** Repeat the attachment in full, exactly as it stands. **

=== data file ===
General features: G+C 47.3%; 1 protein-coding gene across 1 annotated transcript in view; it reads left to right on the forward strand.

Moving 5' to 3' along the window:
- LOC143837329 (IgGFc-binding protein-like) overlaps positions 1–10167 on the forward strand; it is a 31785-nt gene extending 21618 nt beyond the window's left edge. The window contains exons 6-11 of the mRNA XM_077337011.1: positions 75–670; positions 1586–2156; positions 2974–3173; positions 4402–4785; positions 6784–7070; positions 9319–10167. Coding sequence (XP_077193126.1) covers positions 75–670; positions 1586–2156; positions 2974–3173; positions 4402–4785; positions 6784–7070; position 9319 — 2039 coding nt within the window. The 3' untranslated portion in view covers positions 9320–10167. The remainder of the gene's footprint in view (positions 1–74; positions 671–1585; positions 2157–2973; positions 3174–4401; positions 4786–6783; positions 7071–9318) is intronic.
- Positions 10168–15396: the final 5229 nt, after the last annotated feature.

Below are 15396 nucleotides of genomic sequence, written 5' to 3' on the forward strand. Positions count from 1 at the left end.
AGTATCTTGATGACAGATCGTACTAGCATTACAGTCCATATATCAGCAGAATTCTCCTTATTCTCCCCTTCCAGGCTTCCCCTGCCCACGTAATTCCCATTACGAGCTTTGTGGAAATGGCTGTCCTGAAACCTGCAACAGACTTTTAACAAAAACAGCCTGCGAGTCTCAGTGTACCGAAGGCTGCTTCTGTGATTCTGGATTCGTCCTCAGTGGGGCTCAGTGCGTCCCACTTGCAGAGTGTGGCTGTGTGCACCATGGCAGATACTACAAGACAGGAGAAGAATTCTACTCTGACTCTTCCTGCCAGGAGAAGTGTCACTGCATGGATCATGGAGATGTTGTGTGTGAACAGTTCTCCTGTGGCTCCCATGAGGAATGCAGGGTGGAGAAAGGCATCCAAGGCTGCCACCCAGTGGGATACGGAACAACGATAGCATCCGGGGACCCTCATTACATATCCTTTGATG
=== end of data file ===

General features: G+C 47.3%; 1 protein-coding gene across 1 annotated transcript in view; it reads left to right on the forward strand.

Moving 5' to 3' along the window:
- LOC143837329 (IgGFc-binding protein-like) overlaps positions 1–10167 on the forward strand; it is a 31785-nt gene extending 21618 nt beyond the window's left edge. The window contains exons 6-11 of the mRNA XM_077337011.1: positions 75–670; positions 1586–2156; positions 2974–3173; positions 4402–4785; positions 6784–7070; positions 9319–10167. Coding sequence (XP_077193126.1) covers positions 75–670; positions 1586–2156; positions 2974–3173; positions 4402–4785; positions 6784–7070; position 9319 — 2039 coding nt within the window. The 3' untranslated portion in view covers positions 9320–10167. The remainder of the gene's footprint in view (positions 1–74; positions 671–1585; positions 2157–2973; positions 3174–4401; positions 4786–6783; positions 7071–9318) is intronic.
- Positions 10168–15396: the final 5229 nt, after the last annotated feature.

Below are 15396 nucleotides of genomic sequence, written 5' to 3' on the forward strand. Positions count from 1 at the left end.
AGTATCTTGATGACAGATCGTACTAGCATTACAGTCCATATATCAGCAGAATTCTCCTTATTCTCCCCTTCCAGGCTTCCCCTGCCCACGTAATTCCCATTACGAGCTTTGTGGAAATGGCTGTCCTGAAACCTGCAACAGACTTTTAACAAAAACAGCCTGCGAGTCTCAGTGTACCGAAGGCTGCTTCTGTGATTCTGGATTCGTCCTCAGTGGGGCTCAGTGCGTCCCACTTGCAGAGTGTGGCTGTGTGCACCATGGCAGATACTACAAGACAGGAGAAGAATTCTACTCTGACTCTTCCTGCCAGGAGAAGTGTCACTGCATGGATCATGGAGATGTTGTGTGTGAACAGTTCTCCTGTGGCTCCCATGAGGAATGCAGGGTGGAGAAAGGCATCCAAGGCTGCCACCCAGTGGGATACGGAACAACGATAGCATCCGGGGACCCTCATTACATATCCTTTGATG